Plan virtual team-building activities like online games, happy hours, or other fun events that can help remote workers feel more connected and foster a sense of community21.

Additionally, consider hosting wellbeing workshops that provide valuable insights and strategies for maintaining mental and physical wellbeing while working remotely.

By prioritising connection, collaboration, and investing in wellbeing workshops, we can create a more engaged, innovative, and mentally healthy remote workforce. So, let’s stay connected and collaborative, even when working remotely!

Related workshop: Wellbeing skills for remote work

Remote teams face unique wellbeing challenges. Employers and employees must be proactive in managing and maintaining wellbeing. Utilising the latest scientific research and best practices from successful remote companies, we’ll explore practical approaches to creating healthy routines, managing isolation and maintaining motivation.

Prioritising Mental Health and Wellbeing in a WFH Environment


When working from home, it can be challenging to maintain a healthy work-life balance and avoid feelings of burnout or stress. Prioritising mental health and wellbeing is crucial for maintaining productivity, motivation, and overall wellbeing. 

Here’s a few tips to help you prioritise your mental wellbeing when working from home: 


1. Establish Boundaries

Creating a schedule that suits you and being clear with your team about your expectations is super important for maintaining a healthy work-life balance. But there’s more you can do to keep work and personal life separate…

Infographic: Establishing boundaries around work

Try using a fun activity as a buffer between your work and home life. For instance, make it a daily habit to take a walk or do something you love at 5 PM. This activity, preferably outside, helps you transition mentally from work to personal time. It’s like a little signal that says, “Work’s done, it’s time to relax and enjoy myself!”

Oh, and don’t forget to flex your “no” muscles! Saying no to requests that eat into your personal time is totally okay. You gotta know your limits and communicate them. Take a moment to evaluate requests that come your way and see if they fit your schedule and energy levels. It’s all about finding that balance and standing up for yourself.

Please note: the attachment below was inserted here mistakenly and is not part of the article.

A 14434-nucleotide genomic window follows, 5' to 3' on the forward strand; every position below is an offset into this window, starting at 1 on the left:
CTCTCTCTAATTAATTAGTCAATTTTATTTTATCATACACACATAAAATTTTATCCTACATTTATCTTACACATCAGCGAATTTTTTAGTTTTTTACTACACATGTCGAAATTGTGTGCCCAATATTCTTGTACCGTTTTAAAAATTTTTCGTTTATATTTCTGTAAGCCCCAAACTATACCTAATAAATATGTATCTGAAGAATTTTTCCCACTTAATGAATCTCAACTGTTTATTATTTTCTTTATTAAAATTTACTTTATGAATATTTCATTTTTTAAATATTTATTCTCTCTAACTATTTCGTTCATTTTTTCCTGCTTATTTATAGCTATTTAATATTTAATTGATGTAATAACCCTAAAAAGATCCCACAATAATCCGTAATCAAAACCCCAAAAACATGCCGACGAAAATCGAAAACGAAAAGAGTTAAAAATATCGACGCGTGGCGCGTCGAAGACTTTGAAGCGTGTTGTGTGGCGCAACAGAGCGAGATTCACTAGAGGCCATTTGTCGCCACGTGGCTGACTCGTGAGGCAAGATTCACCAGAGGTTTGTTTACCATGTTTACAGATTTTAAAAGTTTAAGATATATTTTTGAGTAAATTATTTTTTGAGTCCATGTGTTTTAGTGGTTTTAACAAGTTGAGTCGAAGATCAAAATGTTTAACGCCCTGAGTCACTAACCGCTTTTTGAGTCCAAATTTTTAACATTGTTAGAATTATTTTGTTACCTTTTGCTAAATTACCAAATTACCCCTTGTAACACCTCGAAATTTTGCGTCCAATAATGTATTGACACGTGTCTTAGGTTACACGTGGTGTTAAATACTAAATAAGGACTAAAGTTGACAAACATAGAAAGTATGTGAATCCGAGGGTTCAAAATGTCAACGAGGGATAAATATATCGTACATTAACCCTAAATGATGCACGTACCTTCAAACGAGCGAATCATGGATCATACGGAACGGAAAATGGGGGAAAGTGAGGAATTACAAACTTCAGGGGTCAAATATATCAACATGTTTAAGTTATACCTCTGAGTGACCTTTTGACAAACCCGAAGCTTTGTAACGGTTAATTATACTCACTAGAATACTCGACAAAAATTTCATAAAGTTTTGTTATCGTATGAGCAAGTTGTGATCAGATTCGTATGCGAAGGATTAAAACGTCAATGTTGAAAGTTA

FREE DOWNLOAD: How To Say ‘No’ Cheat Sheet

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2. Take Breaks

Taking regular breaks throughout the day can help you reduce stress levels and increase productivity. Go for a walk22 outside, meditate23, or take some deep breaths24 to clear your mind and recharge your batteries.

3. Practice Self-Care

Prioritising self-care can help you relieve stress and increase feelings of wellbeing. Take some personal time each day to do something you enjoy (even if it’s just 10-15mins), like reading, exercising25, or taking a relaxing bath.

4. Seek Support

Don’t hesitate to reach out to friends, family, or a mental health professional for support and guidance when you’re feeling overwhelmed or stressed. We’ve all been there. You are not alone!

5. Create a Supportive Environment

Decorate your workspace with things that make you happy, like pictures or plants, to create a calming atmosphere. You can also let in natural light or take a quick walk outside to boost your mood.

Staying Motivated and Focused When Working from Home

Let’s be honest – staying motivated and focused when working from home isn’t always easy. With pets, family members, household chores, and other distractions all competing for your attention, it can be a real challenge to stay on task.

Plus, without the structure and accountability of an office environment, it’s all too easy to get sidetracked and fall into unproductive habits. But fear not! With a little bit of effort and some practical tips, you can overcome these challenges and stay motivated and focused when working from home.

So, let’s roll up our sleeves and jump in. With a few helpful strategies in your back pocket, you can maintain productivity, meet deadlines, and stay on track, even in the face of constant distractions.

Top tips to help you stay motivated when working from home:

1. Set Goals

Setting goals can help you stay focused and motivated. Make sure your goals are specific, measurable, and achievable. Break larger goals into smaller tasks to make them more manageable26.

 

2. Create a Routine

Having a routine can help you establish a sense of structure and routine in your day27. Set a consistent start time and end time for your workday, and include breaks and other activities in your schedule.

 

3. Eliminate Distractions

Distractions can be a major productivity killer28. Try to eliminate or minimise distractions by turning off notifications on your phone or computer, and creating a workspace that’s free from distractions.

Digital Wellbeing is a great app by Google which helps people to manage their digital lives. It provides insights into digital habits, such as time spent on apps, notifications received, and how often the device is being checked and unlocked.

 

4. Reward Yourself

Celebrate your accomplishments and milestones by rewarding yourself 29. This can help you stay motivated and focused on achieving your goals. Rewards can be as simple as taking a break to do something you enjoy, or treating yourself to a special meal or activity.

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That’s a wrap!

So, there you have it – we’ve explored why workplace wellbeing matters, tips for creating a healthy and productive WFH environment, strategies for maintaining connection and collaboration with remote teams, and practical advice for prioritising mental health and staying motivated and focused when working from home.

While remote work can have its challenges, it’s clear from the research that with intentionality and a little effort, we can build a fulfilling and successful remote work experience.

So whether you’re a team leader looking to support your remote team members or an employee navigating the new world of remote work, remember that taking care of your wellbeing is key to thriving in this new environment. Here’s to your health and happiness!

Aysha Frost

Aysha Frost

Digital Marketing